Last month I took an excursion with my offspring, Rowan, to one of our favorite places: an art museum! Specifically we went to the Museum of Fine Arts in Boston to see their special exhibit, Fashioned By Sargent. It’s common knowledge that art is one of my great loves in life, but you may not know that in my younger years I studied and worked in costume design, so an exhibit of one of the greatest portrait painters of the Victorian era that includes the actual dresses featured in his paintings is pretty much irresistible for me.
We went on the last day of the exhibition (sorry, I wanted to blog about it while there was still time for people to check it out after reading this post, but the rush of the holidays followed by a nasty case of the flu made this the first chance I was able to go). We arrived a bit before the museum opened, which is fortunate because despite the 20 degree temperatures, there was already a line reaching to the end of the block. Joining the line, there was an interesting air of excitement. Apparently it’s common for exhibits to have high attendance when they first open, and also just before they end The mood in the line was jovial and full of anticipation, more like I would expect in line for a concert than a museum exhibit, but I found it wonderful that hundreds of people would be so excited to view art on such a cold day.
We made it through the line, deposited our jackets at the coat check, and made our way down to the exhibition. Just before the doors was a timeline of John Singer Sargent’s life, highlighting the moments that created his career. Sargent is known not only for the realism in his portraits- his skin tones are positively luminous- but also for his exceptional handling of textures, in particular: fabrics. Sargent’s fascination with capturing the unique qualities of fabrics led him to direct his clients in what they wore for his portraits- sometimes even convincing them to change into something he’d chosen at the last minute.
Walking through the doors of the exhibit, we were immediately overcome with the beauty of the paintings. They’re large, full body portraits, some even life sized. The details are incredible, not only of the subjects themselves, but also their surroundings, often including delicately petalled blossoms, stately, carved furniture, and beautifully patterned and textured backgrounds. The accompanying gowns, carefully protected behind glass, are works of art in themselves; skillfully cut and draped and adorned with intricate embroidery, gauzy lace, pearls, and fine beadwork.
Rowan and I were absolutely bedazzled by every single piece in the exhibit, but it was about halfway through that we encountered the one I was most anticipating: the Macbeth gown. Worn by famous Victorian era actress, Ellen Terry in the 1888 production of Macbeth at the Lyceum Theater for her role as Lady Macbeth, the extraordinary dress stunned London audiences, and became the talk of the season.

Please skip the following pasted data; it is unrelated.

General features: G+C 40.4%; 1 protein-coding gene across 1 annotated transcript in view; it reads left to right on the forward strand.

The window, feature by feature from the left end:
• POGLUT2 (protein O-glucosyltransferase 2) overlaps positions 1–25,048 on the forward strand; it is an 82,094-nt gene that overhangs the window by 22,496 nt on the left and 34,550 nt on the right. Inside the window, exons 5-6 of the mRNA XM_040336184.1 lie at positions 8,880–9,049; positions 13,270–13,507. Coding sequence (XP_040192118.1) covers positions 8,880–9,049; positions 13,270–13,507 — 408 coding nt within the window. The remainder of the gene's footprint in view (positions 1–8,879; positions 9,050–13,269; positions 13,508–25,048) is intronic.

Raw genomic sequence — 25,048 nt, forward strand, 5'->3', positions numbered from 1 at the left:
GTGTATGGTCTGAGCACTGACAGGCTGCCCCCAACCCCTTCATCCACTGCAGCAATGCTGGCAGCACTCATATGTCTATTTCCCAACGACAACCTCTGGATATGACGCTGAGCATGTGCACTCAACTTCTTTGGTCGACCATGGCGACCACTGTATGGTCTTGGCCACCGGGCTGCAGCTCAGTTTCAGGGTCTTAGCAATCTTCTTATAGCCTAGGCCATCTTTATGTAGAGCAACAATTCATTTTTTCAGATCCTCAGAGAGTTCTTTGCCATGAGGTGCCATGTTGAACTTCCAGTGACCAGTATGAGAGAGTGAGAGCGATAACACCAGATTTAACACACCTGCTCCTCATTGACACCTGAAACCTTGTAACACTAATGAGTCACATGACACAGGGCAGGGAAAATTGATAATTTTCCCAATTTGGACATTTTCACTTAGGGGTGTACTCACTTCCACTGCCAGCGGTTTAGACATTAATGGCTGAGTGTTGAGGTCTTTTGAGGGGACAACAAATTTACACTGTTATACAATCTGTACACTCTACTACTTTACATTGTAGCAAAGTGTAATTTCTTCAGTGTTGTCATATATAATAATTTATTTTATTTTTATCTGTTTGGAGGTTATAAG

Ellen, dressed in the mesmerizing gown, sat for Sargent the following year, resulting in one of the most breathtaking portraits of the Victorian age. To say we were impressed to be standing in front of both the painting and the original gown is beyond an understatement.
Made from layers of silk and cotton fabrics, the outermost layer is made of crochet netting with hundreds of jewel beetle wing casings, known as elytra, stitched on as magnificently iridescent sequins. The overall effect made the actress appear serpent-like and menacing, which was, indeed, as intended.
Adorning a piece of clothing with bits of insect might seem incredibly strange to the modern audience, but in the Victorian era it was the height of elite fashion. English colonists had appropriated the jewel beetle embroidery technique from natives in India in the nineteenth century, taking the style that had already been used to embellish saris, turbans, and jamas since the at least the 16th century, and adapting it for western bustle gowns. The style grew in popularity with the upper classes throughout the 19th century, and spread throughout Europe, North America, and Australia, with some gowns boasting up to five hundred elytra speckled throughout yards of elaborate, golden embroidery.
While full gowns were the most dramatic pieces ornamented with jewel beetle wings, smaller items received the natural bling treatment, as well. Purses, shoes, and hats, while providing a smaller canvas, gave ample opportunity to show off the exquisite embroideries.
While I was excited to see the Macbeth gown from a general interest in clothing and art, Rowan was keen to see the dress for a more specific reason: Rowan graduated from art school last year, with a focus on sculpture and 3-d art, and is the creator of our beetle wing earrings. Rowan first began playing with beetle wings as a jewelry component while in art school, and a couple of the first pieces they made were given to me as a mother's day gift several years ago. A few months after opening the shop, I realized what a great fit they would be with our aesthetic, and asked Rowan if they would be willing to make them for us. They've become one of our staple items, and you can almost always find them glittering alongside our silver and stone jewelry.
As the gilded age came to an end at the beginning of the 20th century, the popularity of jewel beetle embroidery fell out of fashion along with much of the other opulence in clothing. Beetle decorated gowns are now a rarity, reserved for the occasional appearance on movie villains and in fashion shows, however the beetles themselves continue to thrive with over 15,ooo species spread throughout the world, the majority living in the northern hemisphere.